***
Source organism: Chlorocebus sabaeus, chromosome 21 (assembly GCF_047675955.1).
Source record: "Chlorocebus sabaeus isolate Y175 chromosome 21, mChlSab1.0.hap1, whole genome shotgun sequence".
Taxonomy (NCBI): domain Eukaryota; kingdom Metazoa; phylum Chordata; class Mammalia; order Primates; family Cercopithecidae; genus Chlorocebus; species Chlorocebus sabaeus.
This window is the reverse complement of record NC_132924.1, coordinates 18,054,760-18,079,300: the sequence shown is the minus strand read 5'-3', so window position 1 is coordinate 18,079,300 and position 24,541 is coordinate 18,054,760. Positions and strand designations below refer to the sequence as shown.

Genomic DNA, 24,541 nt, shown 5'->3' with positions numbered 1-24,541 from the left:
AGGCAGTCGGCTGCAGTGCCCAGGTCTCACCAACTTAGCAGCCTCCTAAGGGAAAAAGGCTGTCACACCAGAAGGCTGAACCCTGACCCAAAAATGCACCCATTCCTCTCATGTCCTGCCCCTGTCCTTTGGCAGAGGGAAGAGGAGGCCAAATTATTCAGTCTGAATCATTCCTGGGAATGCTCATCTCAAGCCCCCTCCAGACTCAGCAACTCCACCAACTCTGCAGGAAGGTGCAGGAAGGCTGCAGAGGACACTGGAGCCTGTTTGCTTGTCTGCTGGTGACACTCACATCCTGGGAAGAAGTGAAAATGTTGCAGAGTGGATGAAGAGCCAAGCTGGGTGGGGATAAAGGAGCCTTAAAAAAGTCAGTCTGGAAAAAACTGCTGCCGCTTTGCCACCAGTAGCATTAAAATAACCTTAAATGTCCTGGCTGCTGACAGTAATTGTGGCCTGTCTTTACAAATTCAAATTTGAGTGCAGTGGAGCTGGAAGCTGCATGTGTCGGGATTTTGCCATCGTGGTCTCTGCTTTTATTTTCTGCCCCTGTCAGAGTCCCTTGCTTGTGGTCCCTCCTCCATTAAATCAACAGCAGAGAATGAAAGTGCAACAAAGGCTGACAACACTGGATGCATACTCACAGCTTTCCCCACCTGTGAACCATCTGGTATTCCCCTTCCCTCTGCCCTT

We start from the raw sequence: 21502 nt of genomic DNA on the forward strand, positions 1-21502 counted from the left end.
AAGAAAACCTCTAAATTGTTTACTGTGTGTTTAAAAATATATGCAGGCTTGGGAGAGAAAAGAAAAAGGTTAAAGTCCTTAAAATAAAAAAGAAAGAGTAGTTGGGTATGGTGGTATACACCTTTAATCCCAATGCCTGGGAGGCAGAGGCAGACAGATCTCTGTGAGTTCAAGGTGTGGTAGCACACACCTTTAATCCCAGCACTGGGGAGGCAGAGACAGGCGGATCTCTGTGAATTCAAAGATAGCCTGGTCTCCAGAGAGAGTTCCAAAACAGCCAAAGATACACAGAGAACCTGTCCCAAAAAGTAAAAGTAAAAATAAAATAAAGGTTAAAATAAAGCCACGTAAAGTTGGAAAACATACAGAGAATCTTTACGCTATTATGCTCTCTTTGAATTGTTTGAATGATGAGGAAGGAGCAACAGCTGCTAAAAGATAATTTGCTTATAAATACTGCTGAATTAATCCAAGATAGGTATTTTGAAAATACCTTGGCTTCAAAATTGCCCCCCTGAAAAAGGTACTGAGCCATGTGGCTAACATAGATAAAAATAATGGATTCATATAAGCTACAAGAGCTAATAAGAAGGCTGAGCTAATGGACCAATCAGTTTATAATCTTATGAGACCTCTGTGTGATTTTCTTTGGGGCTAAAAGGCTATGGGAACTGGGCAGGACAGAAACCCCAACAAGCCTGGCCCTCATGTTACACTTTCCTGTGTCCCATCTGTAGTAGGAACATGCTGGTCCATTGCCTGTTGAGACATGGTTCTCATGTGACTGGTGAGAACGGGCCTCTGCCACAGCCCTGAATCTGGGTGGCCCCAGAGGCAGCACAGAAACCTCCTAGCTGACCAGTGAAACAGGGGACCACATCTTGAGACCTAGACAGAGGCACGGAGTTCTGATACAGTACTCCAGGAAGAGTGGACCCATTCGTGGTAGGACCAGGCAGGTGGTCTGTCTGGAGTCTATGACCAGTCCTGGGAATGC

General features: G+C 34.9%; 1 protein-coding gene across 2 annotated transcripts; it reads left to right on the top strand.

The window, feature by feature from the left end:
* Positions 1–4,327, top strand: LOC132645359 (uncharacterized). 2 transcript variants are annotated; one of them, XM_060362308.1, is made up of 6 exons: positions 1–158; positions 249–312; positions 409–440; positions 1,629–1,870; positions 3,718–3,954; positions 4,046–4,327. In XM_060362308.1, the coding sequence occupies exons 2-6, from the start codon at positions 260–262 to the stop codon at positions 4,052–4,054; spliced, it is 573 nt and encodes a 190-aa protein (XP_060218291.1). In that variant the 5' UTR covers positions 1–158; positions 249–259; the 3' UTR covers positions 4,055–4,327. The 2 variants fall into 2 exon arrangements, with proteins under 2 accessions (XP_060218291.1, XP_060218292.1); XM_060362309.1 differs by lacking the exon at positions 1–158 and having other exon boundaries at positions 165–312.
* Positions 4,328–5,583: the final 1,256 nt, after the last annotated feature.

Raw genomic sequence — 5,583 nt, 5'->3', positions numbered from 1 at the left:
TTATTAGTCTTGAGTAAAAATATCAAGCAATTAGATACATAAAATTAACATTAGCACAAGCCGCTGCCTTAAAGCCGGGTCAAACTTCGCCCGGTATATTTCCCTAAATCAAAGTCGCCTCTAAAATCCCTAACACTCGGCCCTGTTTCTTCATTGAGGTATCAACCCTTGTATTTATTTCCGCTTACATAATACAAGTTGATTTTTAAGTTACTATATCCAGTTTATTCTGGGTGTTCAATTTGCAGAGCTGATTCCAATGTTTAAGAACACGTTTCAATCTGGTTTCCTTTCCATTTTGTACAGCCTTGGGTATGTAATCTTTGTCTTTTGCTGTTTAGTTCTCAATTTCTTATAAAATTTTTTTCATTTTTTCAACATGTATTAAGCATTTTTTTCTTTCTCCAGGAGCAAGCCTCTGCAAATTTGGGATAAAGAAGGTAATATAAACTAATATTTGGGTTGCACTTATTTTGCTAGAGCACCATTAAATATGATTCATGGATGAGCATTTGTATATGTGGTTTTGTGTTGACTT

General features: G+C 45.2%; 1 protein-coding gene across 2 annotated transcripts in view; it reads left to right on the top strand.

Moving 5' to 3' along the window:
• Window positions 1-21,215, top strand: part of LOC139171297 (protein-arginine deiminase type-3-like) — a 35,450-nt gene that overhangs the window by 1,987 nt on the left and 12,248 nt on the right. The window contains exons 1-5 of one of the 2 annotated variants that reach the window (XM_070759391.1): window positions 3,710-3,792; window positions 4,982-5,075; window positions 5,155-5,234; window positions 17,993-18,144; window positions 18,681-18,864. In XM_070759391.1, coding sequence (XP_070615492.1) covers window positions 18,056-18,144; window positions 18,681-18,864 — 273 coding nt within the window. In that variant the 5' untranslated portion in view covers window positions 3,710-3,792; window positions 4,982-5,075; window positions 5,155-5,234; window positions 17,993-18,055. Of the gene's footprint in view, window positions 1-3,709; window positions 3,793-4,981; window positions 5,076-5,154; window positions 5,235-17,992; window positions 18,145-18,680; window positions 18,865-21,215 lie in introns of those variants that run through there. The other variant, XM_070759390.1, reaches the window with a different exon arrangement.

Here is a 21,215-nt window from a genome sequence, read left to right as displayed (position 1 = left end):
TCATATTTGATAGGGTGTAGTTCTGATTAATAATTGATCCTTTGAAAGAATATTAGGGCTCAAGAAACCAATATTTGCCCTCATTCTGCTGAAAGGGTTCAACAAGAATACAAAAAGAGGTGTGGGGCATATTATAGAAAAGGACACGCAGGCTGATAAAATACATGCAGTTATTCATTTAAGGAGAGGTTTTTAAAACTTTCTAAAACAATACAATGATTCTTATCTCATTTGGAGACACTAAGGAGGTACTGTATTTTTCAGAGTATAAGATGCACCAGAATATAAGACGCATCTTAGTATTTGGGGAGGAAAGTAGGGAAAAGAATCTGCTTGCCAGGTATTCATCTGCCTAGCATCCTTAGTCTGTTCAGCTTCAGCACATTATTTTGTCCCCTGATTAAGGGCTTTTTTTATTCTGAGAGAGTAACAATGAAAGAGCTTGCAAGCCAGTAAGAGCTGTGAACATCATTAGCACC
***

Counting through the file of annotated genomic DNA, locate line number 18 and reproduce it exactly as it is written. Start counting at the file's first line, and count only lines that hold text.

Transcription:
Here is a 21,215-nt window from a genome sequence, read left to right as displayed (position 1 = left end):